Is Q-factor a factor in climbing?

Sorry if this specific topic has been covered previously, but I just wanted to get some collective insight as to whether cranks with Q-factor help or hinder steep hill climbing, and if there’s any real-world advantage to having cranks with an outward angle (feet further apart) or zero Q. (Feet closest to the wheel) Thanks in advance for your replies.

Not sure about this but I think so.
I use to put 27 mm pedal extenders on my zero-q cranks to be more comfortable with my duck feet and I feel like I have much more lateral controle and leverage compared to the same cranks without the extenders.

Since I use spirit cranks on my 26 muni and g26, 27mm is a bit too much to add(spirits have already q-factor) so I ordered 21mm extenders, when I receive them I’ll tell you if I find my g26 easier with extenders than without, it is still not about climbing, but the accelerating in 2nd gear is a little bit like climbing, right?

What you could do is to compare climbing with you g26 in 1st gear with you spirits and with another 26er with zero q cranks (I’m sure you can find another 26er among your 17 wheels :smiley: ).
Or you can afford pedal extenders to experiment, it’s cheap on e bay.

I’ve found that once you know what Q-factor you are comfortable riding with it’s pretty much good for everything.

Fortunately for me that’s a moderate Q crank (KH or similar) on a standard hub, or strait cranks on a superwide hub.

Good point about hub width! Yes, I find that a foot stance close to natural walking width seems like it would be optimum for most riding. As Kris mentioned to me, straight cranks are usually best for fast spinning, like track racing.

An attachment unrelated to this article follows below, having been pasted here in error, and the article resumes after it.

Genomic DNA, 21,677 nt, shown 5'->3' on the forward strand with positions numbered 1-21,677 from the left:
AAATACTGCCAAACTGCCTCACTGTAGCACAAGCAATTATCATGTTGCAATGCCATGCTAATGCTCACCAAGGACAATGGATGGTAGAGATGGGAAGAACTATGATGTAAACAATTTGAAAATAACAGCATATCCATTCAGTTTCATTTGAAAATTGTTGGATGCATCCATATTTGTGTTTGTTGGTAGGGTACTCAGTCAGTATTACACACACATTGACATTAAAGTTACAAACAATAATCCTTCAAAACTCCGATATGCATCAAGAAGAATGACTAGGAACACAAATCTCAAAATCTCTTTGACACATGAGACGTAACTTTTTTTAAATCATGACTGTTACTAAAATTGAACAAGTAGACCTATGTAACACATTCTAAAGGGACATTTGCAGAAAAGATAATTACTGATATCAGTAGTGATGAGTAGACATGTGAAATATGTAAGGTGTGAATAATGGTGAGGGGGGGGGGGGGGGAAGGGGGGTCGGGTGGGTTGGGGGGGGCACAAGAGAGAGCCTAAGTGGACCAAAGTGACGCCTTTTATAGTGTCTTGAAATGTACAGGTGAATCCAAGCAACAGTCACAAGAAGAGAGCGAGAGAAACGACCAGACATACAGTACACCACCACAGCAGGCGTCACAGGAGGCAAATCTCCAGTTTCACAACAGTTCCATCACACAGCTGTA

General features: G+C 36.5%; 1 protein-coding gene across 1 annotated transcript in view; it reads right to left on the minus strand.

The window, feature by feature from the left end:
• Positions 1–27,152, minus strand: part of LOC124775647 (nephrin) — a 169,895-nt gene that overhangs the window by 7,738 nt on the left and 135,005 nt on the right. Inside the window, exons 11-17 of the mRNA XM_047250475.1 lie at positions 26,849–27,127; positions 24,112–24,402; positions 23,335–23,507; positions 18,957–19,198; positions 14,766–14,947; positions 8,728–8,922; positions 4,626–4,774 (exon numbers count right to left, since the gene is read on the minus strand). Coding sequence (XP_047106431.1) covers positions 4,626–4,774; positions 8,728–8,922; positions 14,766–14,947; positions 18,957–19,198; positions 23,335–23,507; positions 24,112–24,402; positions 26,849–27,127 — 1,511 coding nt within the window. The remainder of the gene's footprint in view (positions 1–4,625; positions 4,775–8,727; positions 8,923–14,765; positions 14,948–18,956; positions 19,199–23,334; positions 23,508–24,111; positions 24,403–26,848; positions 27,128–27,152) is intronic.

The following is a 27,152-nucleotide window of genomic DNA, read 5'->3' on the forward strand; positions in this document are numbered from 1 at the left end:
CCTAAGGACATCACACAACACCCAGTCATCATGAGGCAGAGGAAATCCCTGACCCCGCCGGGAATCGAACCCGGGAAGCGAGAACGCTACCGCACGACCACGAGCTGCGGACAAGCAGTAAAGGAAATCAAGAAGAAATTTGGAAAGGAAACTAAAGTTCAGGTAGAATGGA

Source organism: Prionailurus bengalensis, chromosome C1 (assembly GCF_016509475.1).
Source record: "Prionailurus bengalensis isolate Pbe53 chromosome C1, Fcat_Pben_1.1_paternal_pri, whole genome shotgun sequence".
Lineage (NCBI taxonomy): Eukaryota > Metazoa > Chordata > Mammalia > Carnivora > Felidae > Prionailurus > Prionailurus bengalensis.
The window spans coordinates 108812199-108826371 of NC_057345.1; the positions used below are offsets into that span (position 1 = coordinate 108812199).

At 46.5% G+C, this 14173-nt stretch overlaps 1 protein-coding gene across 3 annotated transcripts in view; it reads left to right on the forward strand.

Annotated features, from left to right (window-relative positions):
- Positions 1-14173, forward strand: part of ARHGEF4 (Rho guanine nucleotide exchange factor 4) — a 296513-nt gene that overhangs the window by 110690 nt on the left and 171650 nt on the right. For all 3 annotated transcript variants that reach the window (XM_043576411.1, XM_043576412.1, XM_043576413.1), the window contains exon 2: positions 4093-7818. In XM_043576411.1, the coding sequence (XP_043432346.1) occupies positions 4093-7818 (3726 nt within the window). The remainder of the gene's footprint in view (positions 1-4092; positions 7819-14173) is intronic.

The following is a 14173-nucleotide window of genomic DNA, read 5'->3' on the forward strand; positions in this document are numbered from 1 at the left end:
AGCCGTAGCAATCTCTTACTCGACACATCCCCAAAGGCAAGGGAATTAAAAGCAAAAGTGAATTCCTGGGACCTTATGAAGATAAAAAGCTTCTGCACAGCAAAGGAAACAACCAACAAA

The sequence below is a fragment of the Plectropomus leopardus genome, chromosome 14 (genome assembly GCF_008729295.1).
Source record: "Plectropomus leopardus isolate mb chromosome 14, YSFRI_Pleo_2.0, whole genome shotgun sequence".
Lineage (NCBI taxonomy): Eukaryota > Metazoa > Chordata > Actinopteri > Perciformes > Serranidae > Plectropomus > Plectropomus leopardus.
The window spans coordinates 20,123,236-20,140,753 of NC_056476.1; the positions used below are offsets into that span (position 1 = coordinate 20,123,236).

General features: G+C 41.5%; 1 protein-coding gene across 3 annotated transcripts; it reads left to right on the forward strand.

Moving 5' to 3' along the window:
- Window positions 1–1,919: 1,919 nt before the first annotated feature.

I haven’t really tried enough cranks to have a really accurrate test (Quax 100s and 114s w/ low Q and KH 127/137/150/165 with higher Q and Quax 170s with lower Q), but for me the higher Q (and wider hub) seems to help with slow-speed crank-and-wait climbing, i.e. where it’s very steep and you crank one foot (and turn the uni to the side), then pause and crank the other foot. Not sure if it also applies one more continuous climbing although my guess would be that it should although to a lesser extent.

From a physics perspective this also makes sense as you then have a longer lever: not just the crank length, but as I sort of use my other foot as the pivot point (not just pedal to hub/crank interface but crank to other crank), the Q increases the total lever length, if that makes sense.

As has been mentioned above, maybe this only helps if it does not exceed your normal walking stance? because beyond that it may not be possible to supply the muscle power for the wider stance? But at 6’1" it doesn’t for me on the 125mm Oracle hub.

I think MUC makes a lot of sense. Wide for leverage, maybe narrow for speed. But both in relation to the rider’s personal dimensions. My toes tend to point in a little bit, and I always liked a narrow hub & straight cranks for Track racing (very high RPMs). But for Muni and climbing I think a wider stance allows for a bit more power.

I think that can make a big difference. I can identify with UniDreamerFR - my toes naturally point out a bit, which means I don’t get on very well with straight cranks. The best upgrade I made to my 36er was to replace the Venture 2 cranks with Spirits. This despite the fact that it has an extra wide hub (125mm) and I ride it almost exclusively on the road.

With the extra flare of the Spirits my feet could suddenly sit at a more natural position. This was far more comfortable than forcing my feet to be parallel. It also greatly diminished the risk of catching my heels on the cranks, which had caused a couple of bad falls with the Ventures. The result is that on the wider platform I can spin faster with less wobble because I’m more comfortable and confident.

An interesting point is that although my pedals are further apart than with the Ventures, the spacing of my heels and legs hasn’t really changed much because of the outward angle of my feet.

Now, I’ve never tried a 36er with a 100mm hub and flared cranks. If somebody wants to lend me their KH36 (for science!) I’d be interested to see what it feels like.